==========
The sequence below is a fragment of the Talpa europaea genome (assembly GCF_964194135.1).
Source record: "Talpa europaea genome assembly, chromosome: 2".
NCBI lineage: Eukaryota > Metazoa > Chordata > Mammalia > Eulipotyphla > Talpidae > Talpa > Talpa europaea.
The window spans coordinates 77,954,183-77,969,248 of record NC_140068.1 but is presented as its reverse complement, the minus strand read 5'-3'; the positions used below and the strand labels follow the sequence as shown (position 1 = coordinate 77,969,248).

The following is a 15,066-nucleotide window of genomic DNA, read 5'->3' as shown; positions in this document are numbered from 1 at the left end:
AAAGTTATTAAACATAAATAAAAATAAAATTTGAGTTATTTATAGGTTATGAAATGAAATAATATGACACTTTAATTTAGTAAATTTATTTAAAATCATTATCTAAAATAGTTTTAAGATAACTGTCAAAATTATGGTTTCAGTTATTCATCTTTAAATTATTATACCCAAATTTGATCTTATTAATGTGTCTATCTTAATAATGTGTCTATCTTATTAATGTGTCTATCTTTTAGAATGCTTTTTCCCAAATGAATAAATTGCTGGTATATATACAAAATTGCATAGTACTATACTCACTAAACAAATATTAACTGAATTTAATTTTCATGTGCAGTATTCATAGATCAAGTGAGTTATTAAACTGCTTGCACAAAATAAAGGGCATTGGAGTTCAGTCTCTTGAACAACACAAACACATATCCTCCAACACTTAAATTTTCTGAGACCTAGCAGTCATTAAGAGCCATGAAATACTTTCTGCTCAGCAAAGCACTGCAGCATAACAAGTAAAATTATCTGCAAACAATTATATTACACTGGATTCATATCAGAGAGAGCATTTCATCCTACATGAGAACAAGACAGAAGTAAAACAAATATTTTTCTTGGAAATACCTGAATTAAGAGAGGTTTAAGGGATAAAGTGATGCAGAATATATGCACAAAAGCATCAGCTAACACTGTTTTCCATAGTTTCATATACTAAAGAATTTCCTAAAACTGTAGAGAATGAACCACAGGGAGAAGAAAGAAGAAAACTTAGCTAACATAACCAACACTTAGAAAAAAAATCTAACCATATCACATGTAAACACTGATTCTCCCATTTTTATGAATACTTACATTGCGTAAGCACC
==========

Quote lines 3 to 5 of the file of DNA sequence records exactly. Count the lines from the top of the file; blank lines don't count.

NCBI lineage: Eukaryota > Metazoa > Chordata > Mammalia > Eulipotyphla > Talpidae > Talpa > Talpa europaea.
The window spans coordinates 77,954,183-77,969,248 of record NC_140068.1 but is presented as its reverse complement, the minus strand read 5'-3'; the positions used below and the strand labels follow the sequence as shown (position 1 = coordinate 77,969,248).

The following is a 15,066-nucleotide window of genomic DNA, read 5'->3' as shown; positions in this document are numbered from 1 at the left end: